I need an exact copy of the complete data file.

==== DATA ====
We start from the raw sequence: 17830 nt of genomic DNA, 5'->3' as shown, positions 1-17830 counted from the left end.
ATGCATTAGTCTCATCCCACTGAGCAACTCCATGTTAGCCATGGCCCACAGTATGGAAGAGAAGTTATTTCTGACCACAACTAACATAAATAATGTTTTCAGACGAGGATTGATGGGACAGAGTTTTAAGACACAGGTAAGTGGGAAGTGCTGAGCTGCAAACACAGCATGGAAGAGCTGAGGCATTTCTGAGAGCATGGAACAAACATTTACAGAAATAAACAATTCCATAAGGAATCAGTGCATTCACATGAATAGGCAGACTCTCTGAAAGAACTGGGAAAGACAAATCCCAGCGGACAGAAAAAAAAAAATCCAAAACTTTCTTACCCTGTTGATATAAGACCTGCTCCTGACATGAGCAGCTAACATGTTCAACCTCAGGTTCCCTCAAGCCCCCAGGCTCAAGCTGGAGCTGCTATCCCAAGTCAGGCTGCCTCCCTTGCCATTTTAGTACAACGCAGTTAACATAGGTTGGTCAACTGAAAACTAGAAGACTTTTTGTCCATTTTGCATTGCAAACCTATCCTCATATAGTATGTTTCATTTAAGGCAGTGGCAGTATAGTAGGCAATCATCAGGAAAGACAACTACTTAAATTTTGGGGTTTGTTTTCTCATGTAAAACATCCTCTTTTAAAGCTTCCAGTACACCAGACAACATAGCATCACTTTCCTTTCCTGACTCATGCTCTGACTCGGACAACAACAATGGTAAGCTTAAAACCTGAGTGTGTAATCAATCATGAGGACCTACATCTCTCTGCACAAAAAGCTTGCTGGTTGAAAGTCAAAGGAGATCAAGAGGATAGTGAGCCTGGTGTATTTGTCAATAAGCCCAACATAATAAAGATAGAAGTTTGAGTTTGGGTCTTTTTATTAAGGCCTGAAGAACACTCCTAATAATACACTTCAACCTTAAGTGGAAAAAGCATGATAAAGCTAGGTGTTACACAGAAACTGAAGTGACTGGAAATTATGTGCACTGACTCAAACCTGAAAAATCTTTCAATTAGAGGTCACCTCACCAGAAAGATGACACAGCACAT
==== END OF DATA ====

We start from the raw sequence: 17830 nt of genomic DNA, 5'->3' as shown, positions 1-17830 counted from the left end.
ATGCATTAGTCTCATCCCACTGAGCAACTCCATGTTAGCCATGGCCCACAGTATGGAAGAGAAGTTATTTCTGACCACAACTAACATAAATAATGTTTTCAGACGAGGATTGATGGGACAGAGTTTTAAGACACAGGTAAGTGGGAAGTGCTGAGCTGCAAACACAGCATGGAAGAGCTGAGGCATTTCTGAGAGCATGGAACAAACATTTACAGAAATAAACAATTCCATAAGGAATCAGTGCATTCACATGAATAGGCAGACTCTCTGAAAGAACTGGGAAAGACAAATCCCAGCGGACAGAAAAAAAAAAATCCAAAACTTTCTTACCCTGTTGATATAAGACCTGCTCCTGACATGAGCAGCTAACATGTTCAACCTCAGGTTCCCTCAAGCCCCCAGGCTCAAGCTGGAGCTGCTATCCCAAGTCAGGCTGCCTCCCTTGCCATTTTAGTACAACGCAGTTAACATAGGTTGGTCAACTGAAAACTAGAAGACTTTTTGTCCATTTTGCATTGCAAACCTATCCTCATATAGTATGTTTCATTTAAGGCAGTGGCAGTATAGTAGGCAATCATCAGGAAAGACAACTACTTAAATTTTGGGGTTTGTTTTCTCATGTAAAACATCCTCTTTTAAAGCTTCCAGTACACCAGACAACATAGCATCACTTTCCTTTCCTGACTCATGCTCTGACTCGGACAACAACAATGGTAAGCTTAAAACCTGAGTGTGTAATCAATCATGAGGACCTACATCTCTCTGCACAAAAAGCTTGCTGGTTGAAAGTCAAAGGAGATCAAGAGGATAGTGAGCCTGGTGTATTTGTCAATAAGCCCAACATAATAAAGATAGAAGTTTGAGTTTGGGTCTTTTTATTAAGGCCTGAAGAACACTCCTAATAATACACTTCAACCTTAAGTGGAAAAAGCATGATAAAGCTAGGTGTTACACAGAAACTGAAGTGACTGGAAATTATGTGCACTGACTCAAACCTGAAAAATCTTTCAATTAGAGGTCACCTCACCAGAAAGATGACACAGCACAT